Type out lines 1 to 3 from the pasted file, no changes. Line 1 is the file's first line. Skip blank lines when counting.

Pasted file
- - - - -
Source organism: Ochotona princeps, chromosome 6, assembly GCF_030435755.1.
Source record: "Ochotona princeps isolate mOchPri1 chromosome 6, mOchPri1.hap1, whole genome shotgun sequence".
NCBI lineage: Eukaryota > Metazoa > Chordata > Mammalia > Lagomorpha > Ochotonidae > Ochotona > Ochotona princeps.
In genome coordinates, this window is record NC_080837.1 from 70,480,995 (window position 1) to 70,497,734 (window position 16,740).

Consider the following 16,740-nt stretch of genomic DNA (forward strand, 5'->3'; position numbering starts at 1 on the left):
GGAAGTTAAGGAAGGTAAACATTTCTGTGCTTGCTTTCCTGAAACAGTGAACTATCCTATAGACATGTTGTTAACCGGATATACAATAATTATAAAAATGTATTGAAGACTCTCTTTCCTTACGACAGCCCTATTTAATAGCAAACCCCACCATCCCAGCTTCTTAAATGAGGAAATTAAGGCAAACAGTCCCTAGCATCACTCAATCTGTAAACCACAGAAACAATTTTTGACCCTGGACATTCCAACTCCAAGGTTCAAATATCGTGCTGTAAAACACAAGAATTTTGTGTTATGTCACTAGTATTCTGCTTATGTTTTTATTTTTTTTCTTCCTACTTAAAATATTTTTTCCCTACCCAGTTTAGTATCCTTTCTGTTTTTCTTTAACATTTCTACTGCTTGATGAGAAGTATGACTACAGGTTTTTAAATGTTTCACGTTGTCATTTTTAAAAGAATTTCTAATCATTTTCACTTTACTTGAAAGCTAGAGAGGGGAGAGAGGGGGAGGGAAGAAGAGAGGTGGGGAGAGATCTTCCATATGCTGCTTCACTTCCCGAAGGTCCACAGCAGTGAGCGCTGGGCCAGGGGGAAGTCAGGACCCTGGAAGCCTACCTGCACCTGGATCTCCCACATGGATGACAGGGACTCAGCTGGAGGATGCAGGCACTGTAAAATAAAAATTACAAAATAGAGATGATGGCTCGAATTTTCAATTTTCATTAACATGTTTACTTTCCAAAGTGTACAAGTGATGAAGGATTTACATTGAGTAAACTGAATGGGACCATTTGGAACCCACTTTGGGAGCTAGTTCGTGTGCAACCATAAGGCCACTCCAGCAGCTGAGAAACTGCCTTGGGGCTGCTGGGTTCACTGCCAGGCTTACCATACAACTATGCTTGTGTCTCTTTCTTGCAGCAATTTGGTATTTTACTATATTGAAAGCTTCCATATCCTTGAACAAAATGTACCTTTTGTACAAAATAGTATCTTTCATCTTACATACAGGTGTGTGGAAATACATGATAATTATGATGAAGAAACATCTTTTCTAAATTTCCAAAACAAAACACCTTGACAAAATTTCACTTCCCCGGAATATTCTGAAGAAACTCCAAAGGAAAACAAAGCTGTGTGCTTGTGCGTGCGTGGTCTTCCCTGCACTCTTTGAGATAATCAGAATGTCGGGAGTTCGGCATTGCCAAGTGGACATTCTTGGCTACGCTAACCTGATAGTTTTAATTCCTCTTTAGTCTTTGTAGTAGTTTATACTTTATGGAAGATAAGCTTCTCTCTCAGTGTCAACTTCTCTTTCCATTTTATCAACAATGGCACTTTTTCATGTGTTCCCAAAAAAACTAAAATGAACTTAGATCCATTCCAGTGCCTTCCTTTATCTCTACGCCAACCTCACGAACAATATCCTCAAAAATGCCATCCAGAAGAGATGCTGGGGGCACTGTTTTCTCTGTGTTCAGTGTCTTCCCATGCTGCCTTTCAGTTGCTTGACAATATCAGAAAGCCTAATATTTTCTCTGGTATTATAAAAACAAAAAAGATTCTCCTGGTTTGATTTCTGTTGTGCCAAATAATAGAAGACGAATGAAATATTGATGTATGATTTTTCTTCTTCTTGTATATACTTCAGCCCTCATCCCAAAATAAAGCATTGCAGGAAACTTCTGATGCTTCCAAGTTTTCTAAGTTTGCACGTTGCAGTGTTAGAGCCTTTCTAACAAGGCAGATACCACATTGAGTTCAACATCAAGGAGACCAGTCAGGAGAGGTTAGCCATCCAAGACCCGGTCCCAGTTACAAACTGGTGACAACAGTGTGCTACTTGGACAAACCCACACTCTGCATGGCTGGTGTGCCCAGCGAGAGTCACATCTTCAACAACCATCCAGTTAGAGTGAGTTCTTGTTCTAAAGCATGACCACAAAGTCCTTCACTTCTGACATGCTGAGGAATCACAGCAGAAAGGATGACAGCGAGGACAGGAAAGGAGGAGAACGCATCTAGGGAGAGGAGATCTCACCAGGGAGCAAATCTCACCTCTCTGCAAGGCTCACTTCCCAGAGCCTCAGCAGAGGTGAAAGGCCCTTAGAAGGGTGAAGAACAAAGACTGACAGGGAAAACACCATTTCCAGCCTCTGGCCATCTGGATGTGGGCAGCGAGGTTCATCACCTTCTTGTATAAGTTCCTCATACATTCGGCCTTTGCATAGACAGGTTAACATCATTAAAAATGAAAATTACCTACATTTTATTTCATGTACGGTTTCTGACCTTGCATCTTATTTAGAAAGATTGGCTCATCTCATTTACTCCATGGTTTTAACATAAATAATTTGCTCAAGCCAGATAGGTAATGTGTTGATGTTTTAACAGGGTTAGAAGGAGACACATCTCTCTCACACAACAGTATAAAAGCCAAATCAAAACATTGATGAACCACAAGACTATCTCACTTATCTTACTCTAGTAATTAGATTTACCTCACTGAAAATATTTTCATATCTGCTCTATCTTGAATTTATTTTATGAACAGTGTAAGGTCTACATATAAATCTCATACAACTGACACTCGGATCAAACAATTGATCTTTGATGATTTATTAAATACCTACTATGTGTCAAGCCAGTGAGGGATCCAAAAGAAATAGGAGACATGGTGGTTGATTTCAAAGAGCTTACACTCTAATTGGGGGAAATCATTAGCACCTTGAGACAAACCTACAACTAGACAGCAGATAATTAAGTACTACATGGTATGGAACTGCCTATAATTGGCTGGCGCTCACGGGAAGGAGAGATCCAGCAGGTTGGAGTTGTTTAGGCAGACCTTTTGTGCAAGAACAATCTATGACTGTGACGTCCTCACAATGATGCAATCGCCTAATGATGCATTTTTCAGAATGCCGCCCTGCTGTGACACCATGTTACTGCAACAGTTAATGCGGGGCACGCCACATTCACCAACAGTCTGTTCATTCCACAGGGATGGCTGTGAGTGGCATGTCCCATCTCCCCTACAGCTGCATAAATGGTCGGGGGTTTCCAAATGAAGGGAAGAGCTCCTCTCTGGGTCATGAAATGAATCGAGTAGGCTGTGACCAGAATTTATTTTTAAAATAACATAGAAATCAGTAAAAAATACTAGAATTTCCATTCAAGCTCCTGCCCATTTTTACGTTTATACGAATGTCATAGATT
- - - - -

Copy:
Source organism: Ochotona princeps, chromosome 6, assembly GCF_030435755.1.
Source record: "Ochotona princeps isolate mOchPri1 chromosome 6, mOchPri1.hap1, whole genome shotgun sequence".
NCBI lineage: Eukaryota > Metazoa > Chordata > Mammalia > Lagomorpha > Ochotonidae > Ochotona > Ochotona princeps.